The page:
What Is Actually Happening When You Get Blackout Drunk?

In Health


According to several surveys, a large number of people (66 percent, in one conducted on students) have experienced getting “blackout drunk”, where chunks of time are forgotten – yet this is a topic that, until relatively recently, we didn’t understand a lot about.

One of the problems with finding out about the topic (using humans directly, rather than an animal model) is that it now requires subjects who are blackout drunk to stumble into your office, or be forced to rely on their memories of times that they were, uh, blackout drunk. However, in the past, you could always go for secret option number three: an ethically-dubious experiment where you ply alcoholics with alcohol, performing tests during the subsequent blackout.

This is what happened in the late 1960s and early 1970s, when researcher Donald Goodwin recruited alcoholics from hospitals to take part in a series of unusual memory tests. 

In the first part of the study, the subjects were asked about their own blackout experiences, and how others described their behavior during these events. Perhaps surprisingly, he found that people appeared largely in control of their faculties during these events.

“The most dramatic blackouts involved travel,” Goodwin wrote in his 1969 study published in the British Journal of Psychiatry.

“About a fourth of the subjects while drinking had at least once found themselves in a place with no recollection of how they got there. Often this involved travelling long distances over a period of a day or more. To have negotiated such distances, the person obviously must have had certain control of his faculties.”

“In some instances, checks had been written, planes boarded, hotels checked into, but the person could consciously recall none of these events.”

Friends who had seen them in these states described them as drunk, but behaving normally. Talking to these patients provided a lot of intriguing information about blackouts (did you know that you can become aware of a blackout while awake? “One subject found himself dancing with no recollection of what he had been doing during the previous six hours”). 

However, where these experiments crossed an ethical line unlikely to be crossed today was when Goodwin gave alcohol to the patients.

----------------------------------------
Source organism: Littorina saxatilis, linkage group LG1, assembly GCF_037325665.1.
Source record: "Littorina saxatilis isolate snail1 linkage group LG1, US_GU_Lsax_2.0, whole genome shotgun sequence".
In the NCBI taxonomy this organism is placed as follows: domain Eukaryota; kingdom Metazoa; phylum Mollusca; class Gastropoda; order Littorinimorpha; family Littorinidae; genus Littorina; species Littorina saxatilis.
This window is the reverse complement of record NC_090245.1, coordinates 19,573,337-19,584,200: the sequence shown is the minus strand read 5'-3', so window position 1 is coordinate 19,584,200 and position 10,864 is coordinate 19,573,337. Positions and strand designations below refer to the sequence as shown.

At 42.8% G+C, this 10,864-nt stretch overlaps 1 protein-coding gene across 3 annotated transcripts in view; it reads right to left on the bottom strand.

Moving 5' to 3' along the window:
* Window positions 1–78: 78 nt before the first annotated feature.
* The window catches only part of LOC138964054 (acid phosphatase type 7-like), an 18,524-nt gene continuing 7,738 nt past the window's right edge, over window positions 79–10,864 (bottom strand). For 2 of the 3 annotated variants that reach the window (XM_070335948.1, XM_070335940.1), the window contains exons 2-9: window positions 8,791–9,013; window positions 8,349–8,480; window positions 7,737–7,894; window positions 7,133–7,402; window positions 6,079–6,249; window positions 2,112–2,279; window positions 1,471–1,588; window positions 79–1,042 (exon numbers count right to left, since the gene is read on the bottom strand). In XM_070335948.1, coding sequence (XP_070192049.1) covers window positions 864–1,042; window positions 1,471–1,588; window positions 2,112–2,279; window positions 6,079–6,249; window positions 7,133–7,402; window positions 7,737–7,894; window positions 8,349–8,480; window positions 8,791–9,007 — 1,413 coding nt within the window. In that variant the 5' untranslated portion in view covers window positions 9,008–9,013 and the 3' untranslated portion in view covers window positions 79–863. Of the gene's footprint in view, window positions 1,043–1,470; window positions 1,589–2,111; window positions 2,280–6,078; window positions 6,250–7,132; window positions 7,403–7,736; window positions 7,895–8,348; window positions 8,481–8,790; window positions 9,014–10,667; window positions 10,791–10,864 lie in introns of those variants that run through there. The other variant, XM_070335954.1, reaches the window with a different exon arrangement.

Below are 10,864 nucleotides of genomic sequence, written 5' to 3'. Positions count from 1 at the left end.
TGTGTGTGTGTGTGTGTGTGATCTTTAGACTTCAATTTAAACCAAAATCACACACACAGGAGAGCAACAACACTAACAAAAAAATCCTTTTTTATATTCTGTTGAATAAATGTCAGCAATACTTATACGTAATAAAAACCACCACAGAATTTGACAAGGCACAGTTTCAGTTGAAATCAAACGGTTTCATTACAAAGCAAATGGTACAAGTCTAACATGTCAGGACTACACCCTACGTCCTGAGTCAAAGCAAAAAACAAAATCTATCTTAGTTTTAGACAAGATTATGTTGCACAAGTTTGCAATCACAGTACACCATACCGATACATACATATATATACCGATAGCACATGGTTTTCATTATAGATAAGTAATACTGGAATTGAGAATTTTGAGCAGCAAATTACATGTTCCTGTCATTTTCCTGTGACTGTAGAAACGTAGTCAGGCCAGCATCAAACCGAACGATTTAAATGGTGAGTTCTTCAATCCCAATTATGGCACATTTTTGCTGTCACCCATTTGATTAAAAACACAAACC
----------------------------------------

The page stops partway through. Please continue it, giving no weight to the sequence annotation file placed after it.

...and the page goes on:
Goodwin took the subjects – some with a history of blackouts, some without – and gave them up to half a liter of bourbon to drink over four hours. During this time, they were tested on “remote memory, immediate memory (ability to remember events for one minute), short-term memory (ability to remember events for 30 minutes), and recent memory (ability to remember events immediately preceding the drinking period)”.

Throughout the experiment, the volunteers were shown a series of pornographic films, and different toys. Failure to recognize these things the following day established whether they had had a blackout or not. During this experiment, he observed for himself how volunteers could act pretty normally while experiencing a blackout.

In another experiment, he held a frying pan in his hand and asked participants if they were hungry. Upon hearing their answer, he would then inform them the pan was filled with dead mice. Interestingly, he found that the subjects forgot this event after 30 minutes and could not recall it the following day, but could recall it about two minutes after it occurred, suggesting short-term memory was still in tact during these blackouts.

The experiments helped inform what we think is happening during drunken blackouts today, backed up by further experiments in animal models. The best idea we have at the moment is that drinking impairs the hippocampus, a region of the brain with major roles in learning and memory. The problem seems to be a failure not of recalling memories that are there but inaccessible, but of not creating these long-term memories in the first place.

“We think a big part of what’s happening is that alcohol is suppressing the hippocampus, and it’s unable to create this running record of events,” Aaron White of the National Institute on Alcohol Abuse and Alcoholism in the US told the BBC. “It’s like a temporary gap in the tape.”



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